2014 will be big for downtown

But we still need a grocery store. And what did that guy from Cousins say about MARTA? (Update: Cousins exec clarifies remarks)


A.J. Robinson, the president of Central Atlanta Progress, this morning said the current “surge of activity” in downtown Atlanta is unlike anything the city has seen in decades. He went back even before the Olympics, to 1967, when the Hyatt Regency opened and tourists came from all over to check out the Polaris, the rotating rooftop restaurant that’s set to re-open in 2014.

Robinson keynoted Bisnow’s Future of Downtown Atlanta panel, held, conveniently, in the newly-remodeled Hyatt Regency. Robinson’s brief state of downtown address referenced Georgia State University’s continued growth; enrollment is projected to reach 36,000 in 2015, making it the biggest university in the state. Robinson also ticked off a list of projects set to come online next year: the streetcar, the College Football Hall of Fame, the National Center for Civil and Human Rights, the groundbreaking for the new Falcons stadium, the first wave of 2,000 Coca-Cola employees starting work soon in the SunTrust building, the launch of four residential towers that will add 725 units to downtown’s apartment cluster. Robinson bemoaned the planned departure of the Braves from the city center (“a sad day for the city,” he said), but played down Turner Field’s impact on downtown. The presence of the Braves, he said, did not help downtown lease new office space or result in the construction of a hotel. He was sanguine about the team’s flight to Cobb County. “In today’s return to the urban marketplace, it won’t have a huge effect. It will have a psychological effect.”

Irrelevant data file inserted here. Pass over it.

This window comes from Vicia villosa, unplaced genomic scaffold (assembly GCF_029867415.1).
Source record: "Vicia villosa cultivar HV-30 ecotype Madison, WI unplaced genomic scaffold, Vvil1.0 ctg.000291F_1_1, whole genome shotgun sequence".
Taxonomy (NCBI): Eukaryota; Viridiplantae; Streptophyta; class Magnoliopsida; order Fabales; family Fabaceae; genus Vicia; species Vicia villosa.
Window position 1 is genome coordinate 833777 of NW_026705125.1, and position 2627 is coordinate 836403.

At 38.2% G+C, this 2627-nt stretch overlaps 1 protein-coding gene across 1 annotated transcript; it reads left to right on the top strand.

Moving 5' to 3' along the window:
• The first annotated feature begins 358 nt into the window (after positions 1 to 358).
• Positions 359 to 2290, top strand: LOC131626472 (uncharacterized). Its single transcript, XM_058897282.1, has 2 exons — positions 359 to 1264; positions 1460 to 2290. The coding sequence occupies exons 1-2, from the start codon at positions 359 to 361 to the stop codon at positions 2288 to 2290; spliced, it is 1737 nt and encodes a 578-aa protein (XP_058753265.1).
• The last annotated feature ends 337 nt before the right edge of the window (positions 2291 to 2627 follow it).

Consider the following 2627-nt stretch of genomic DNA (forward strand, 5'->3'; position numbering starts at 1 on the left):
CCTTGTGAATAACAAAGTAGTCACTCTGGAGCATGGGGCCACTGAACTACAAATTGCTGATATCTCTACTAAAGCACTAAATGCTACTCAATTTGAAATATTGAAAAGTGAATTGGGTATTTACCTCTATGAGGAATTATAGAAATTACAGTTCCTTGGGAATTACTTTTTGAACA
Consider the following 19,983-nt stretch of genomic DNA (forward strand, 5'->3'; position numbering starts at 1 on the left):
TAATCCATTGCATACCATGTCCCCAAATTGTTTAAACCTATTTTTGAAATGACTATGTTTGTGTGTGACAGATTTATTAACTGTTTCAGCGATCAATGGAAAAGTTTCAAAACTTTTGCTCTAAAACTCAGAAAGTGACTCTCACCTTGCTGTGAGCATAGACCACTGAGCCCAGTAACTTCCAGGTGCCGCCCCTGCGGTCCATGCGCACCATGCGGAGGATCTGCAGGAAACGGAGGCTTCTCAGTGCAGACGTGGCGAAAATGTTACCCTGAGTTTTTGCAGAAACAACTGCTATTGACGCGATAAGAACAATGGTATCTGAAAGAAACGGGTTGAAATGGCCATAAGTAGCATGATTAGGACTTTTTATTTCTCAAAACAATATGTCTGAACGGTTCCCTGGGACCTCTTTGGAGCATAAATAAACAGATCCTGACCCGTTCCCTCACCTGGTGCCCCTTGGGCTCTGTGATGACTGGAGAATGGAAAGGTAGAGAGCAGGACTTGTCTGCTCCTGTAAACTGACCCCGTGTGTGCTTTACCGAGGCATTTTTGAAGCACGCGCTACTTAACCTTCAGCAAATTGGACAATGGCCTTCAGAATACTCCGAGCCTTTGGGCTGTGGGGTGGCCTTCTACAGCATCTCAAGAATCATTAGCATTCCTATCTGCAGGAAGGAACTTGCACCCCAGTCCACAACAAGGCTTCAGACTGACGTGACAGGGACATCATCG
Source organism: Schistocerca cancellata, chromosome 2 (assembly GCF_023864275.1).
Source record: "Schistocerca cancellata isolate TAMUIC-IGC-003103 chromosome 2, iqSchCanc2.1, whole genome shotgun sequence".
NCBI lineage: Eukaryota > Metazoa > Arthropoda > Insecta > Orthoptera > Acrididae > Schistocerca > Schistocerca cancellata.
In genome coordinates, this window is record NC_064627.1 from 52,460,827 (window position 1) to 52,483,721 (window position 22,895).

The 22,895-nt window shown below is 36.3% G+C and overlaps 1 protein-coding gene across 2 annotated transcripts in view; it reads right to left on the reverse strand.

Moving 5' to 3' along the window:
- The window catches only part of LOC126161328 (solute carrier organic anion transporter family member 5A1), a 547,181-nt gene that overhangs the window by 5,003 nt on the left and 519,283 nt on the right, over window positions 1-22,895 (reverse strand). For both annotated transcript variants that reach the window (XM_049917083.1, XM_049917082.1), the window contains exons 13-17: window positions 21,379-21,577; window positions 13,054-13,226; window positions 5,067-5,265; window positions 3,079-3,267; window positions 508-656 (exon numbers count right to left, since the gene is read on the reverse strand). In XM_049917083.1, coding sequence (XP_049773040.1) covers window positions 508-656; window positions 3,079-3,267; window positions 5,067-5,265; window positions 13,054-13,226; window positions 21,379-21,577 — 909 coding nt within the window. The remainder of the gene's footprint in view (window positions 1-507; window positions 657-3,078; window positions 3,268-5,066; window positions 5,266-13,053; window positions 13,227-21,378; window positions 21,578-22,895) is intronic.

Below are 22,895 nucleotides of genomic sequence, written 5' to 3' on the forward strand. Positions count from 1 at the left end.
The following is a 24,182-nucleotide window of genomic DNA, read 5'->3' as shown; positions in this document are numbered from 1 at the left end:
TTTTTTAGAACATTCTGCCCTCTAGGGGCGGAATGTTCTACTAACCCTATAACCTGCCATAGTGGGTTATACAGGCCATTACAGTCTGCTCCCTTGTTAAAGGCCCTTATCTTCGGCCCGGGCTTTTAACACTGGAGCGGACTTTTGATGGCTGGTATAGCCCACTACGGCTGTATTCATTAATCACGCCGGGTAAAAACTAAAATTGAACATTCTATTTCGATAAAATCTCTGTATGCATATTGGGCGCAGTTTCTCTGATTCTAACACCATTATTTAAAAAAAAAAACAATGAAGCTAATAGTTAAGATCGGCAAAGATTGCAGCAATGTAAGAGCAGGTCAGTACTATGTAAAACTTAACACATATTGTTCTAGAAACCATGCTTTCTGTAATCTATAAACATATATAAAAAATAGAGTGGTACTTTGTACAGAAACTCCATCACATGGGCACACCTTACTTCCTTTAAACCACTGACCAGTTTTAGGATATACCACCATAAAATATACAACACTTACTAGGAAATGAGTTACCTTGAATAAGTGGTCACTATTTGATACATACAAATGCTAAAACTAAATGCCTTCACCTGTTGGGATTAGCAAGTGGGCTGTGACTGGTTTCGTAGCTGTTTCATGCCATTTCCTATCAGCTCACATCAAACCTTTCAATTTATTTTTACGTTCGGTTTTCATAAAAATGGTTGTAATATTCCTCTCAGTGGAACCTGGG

But downtown still has a ways to go, according to the panelists that spoke after Robinson’s talk. The lack of a grocery store downtown continues to frustrate Merritt Lancaster, chief investment officer of Paces Properties. “We need more retail downtown,” he said.

Cherie Ong heads up business development and strategy for The Creations Group, an offshore real estate investment company that owns the M. Rich building south of Five Points station, to which Creative Loafing recently moved. Its former home in Atlantic Station, Ong said, was “too polished” for the paper’s image. CL signed a seven-and-a-half year lease. “They’re here to stay,” she said. The CL discussion was an example of marketing to millennials, who have become catnip to developers, who seem to view them as exotic and lovely birds with money.

Some other observations from the panel: